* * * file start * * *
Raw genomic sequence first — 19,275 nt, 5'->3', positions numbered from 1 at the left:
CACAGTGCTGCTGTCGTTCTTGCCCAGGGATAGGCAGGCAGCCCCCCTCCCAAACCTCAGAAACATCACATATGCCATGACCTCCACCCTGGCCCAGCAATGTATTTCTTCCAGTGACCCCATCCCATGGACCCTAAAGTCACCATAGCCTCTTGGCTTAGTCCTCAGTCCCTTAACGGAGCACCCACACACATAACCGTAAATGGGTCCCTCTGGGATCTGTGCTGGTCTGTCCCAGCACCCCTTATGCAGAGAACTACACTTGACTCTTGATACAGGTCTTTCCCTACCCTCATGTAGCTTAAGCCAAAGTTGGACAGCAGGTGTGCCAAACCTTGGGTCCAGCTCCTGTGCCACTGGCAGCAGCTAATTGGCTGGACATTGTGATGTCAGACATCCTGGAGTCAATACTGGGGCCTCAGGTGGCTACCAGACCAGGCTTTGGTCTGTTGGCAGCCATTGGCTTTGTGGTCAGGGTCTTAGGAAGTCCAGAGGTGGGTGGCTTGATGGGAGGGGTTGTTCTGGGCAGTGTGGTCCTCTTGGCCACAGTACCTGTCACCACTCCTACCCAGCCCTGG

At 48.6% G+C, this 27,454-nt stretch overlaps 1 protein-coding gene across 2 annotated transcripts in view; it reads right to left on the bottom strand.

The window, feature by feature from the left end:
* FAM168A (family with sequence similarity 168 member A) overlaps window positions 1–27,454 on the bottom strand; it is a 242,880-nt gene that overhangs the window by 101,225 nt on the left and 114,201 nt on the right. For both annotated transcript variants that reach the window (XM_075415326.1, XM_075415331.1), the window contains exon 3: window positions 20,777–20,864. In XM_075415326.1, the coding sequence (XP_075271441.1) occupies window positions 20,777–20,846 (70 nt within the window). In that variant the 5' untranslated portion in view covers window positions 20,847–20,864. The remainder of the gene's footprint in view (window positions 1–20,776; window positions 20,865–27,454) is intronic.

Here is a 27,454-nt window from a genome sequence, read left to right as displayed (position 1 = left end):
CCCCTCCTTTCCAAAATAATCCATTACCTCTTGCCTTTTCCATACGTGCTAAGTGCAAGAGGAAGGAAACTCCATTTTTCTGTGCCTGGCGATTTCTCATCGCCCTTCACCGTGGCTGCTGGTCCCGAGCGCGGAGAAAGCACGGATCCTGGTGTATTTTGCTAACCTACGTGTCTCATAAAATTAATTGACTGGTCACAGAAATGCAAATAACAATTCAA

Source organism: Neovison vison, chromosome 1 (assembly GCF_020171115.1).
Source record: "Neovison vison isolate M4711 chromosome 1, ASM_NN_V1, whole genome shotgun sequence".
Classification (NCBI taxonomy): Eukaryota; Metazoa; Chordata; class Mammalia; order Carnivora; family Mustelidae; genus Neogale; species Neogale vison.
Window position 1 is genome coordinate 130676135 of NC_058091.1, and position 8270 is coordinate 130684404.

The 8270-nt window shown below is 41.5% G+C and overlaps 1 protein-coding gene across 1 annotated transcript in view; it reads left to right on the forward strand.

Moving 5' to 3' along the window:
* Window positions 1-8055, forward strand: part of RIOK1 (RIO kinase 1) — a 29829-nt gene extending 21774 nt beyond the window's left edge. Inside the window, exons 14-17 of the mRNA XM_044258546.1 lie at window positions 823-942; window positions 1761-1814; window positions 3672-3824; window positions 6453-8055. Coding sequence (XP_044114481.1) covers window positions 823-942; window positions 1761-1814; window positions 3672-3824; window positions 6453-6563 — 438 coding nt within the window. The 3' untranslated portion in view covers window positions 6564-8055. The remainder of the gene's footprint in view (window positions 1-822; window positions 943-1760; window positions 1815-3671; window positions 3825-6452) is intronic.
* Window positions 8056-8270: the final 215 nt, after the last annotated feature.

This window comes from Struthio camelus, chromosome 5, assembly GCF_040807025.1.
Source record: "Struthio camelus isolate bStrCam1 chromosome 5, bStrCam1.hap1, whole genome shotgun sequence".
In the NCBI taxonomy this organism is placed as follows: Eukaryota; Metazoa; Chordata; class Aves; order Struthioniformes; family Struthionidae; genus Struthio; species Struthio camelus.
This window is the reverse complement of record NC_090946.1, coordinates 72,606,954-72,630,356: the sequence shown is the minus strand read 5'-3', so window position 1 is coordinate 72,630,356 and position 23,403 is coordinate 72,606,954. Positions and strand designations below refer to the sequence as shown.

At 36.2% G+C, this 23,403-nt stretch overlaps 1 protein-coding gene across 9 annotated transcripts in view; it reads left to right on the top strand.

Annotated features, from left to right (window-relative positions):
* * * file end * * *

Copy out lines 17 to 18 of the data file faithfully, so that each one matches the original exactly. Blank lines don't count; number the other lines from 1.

Source record: "Struthio camelus isolate bStrCam1 chromosome 5, bStrCam1.hap1, whole genome shotgun sequence".
In the NCBI taxonomy this organism is placed as follows: Eukaryota; Metazoa; Chordata; class Aves; order Struthioniformes; family Struthionidae; genus Struthio; species Struthio camelus.